“Currently, public programs and private insurance pay for only part of the cost of [long-term care (LTC)]. Medicare is not designed to cover long-term, supportive services. It does provide, however, some limited coverage of LTC through its skilled nursing facility and home health benefits, which focus on short-term, rehabilitative skilled nursing care and therapies. . . . Medicaid pays for LTC, but only for those with limited income and assets. This means individuals must have low income and savings, or must exhaust their financial resources, if they are to qualify for Medicaid coverage.”
So just get LTC insurance then, right? Absolutely — if you or your parents qualify and can afford it. Health is only the first barrier to entry. Often insurance companies require that individuals pass a physical before they are offered LTC coverage. Moreover, many companies will not provide LTC insurance to people with such pre-existing conditions as Alzheimer’s disease, dementia, multiple sclerosis, Parkinson’s disease, or a history of stroke.
Cost is the second factor. The yearly fee is about $1,985 for a typical policy for a 55-year-old man. “And there are plenty of variables in the cost,” John Waggoner observed. “The main one: Age. The older you are, the more likely you are to need long-term care insurance in the near future, and the more expensive the policy.” There are other factors that affect the cost of a long-term care policy too, such as inflation riders, deductibles, daily benefits, etc.
Now that you’re all thoroughly depressed, one final argument to convince you to work this into your planning objectives: The American Association of Retired Persons (AARP) predicts that by 2030 the United States will need between 5.7 and 6.6 million professional caregivers to support the sick and aging. Undoubtedly, unpaid family caregivers will be called upon to help meet that demand.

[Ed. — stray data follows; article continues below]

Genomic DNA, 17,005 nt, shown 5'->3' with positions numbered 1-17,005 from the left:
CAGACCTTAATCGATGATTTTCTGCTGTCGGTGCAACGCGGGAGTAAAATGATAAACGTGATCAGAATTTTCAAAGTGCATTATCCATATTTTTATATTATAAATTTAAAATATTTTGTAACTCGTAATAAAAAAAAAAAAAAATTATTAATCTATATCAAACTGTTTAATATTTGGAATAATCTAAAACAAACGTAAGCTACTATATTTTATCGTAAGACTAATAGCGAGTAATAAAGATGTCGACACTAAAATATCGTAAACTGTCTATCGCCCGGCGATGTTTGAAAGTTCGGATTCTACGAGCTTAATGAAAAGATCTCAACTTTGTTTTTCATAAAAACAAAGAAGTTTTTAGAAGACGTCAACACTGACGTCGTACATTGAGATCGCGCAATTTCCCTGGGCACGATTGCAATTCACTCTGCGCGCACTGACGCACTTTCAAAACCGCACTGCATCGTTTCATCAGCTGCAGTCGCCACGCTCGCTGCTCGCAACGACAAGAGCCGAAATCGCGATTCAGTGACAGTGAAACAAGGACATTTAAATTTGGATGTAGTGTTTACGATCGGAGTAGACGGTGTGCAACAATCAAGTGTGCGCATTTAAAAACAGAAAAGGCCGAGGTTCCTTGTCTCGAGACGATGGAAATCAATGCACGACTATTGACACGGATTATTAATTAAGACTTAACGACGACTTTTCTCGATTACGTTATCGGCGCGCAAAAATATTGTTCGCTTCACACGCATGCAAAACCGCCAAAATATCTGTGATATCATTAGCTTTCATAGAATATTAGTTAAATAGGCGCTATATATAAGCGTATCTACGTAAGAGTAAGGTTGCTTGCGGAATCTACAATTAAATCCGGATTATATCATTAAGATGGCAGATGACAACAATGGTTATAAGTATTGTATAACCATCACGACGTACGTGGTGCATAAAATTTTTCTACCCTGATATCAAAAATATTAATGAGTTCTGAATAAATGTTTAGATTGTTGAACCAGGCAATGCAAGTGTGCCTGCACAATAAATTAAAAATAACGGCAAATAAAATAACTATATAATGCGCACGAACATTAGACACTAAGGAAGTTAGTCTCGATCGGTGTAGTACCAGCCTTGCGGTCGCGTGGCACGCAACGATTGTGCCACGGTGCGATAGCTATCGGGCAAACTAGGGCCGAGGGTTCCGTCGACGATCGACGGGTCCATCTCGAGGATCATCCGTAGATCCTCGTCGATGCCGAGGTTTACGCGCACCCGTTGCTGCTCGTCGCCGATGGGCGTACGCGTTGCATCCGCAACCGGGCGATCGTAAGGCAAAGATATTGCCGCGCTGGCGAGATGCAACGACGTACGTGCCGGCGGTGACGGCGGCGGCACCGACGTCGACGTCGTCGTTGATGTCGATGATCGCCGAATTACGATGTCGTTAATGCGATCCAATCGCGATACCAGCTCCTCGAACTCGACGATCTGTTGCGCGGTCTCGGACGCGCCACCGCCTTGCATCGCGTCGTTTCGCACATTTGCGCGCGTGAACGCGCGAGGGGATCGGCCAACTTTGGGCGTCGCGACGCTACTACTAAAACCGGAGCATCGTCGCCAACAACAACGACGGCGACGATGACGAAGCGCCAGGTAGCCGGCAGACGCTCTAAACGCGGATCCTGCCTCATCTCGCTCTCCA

At present, there are roughly 44 million unpaid elder-care providers in the United States, the US Census Bureau reports, and the majority are women. Working women often find they need to switch to a less demanding job, take time off, or quit work altogether in order to make time for their caregiving responsibilities.
Family caregivers obviously make less money when they curtail their work hours or quit their jobs to care for a loved one. They also lose job security, career mobility, and employment-related benefits, such as health insurance and retirement plans. Moreover, “Those periodic absences also significantly slice into Social Security benefits,” Fidelity reported. “That’s because Social Security is calculated on 35 years of earnings. Skip any of those years and the Social Security Administration will average in zeros for any years less than 35.”
Even small reductions in work hours to provide unpaid care can have long-term consequences for retirement security. Family caregivers aged 50 and older who leave the labor force to care for a parent sacrifice, on average, about $304,000 in pay and benefits during the course of their lives, with estimates ranging from $283,716 for men to $324,044 for women.
The toll on a woman’s career can be enormous. “Caregiving tends to hit most women in their mid-40s,” Liz O’Donnell wrote, “just around the time their earning potential starts to wane and dangerously close to the age when they may not be able to reenter the workforce if they leave.” The job market, it turns out, is not exactly clamoring for women aged 50 and older.
And remember, these are the same women who are expected to live well into their 80s, and outlive (by about two years) the average man. How will they afford their own care later in life if they can’t save for it while caring for someone else?
It’s a tough question. And the only answer is to plan for it now. Work it into your client’s investment goals. Make a point of discussing it with them. The cost of unplanned elder care on a family can be staggering, both emotionally and financially. It’s much better to be prepared.
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All posts are the opinion of the author. As such, they should not be construed as investment advice, nor do the opinions expressed necessarily reflect the views of CFA Institute or the author’s employer.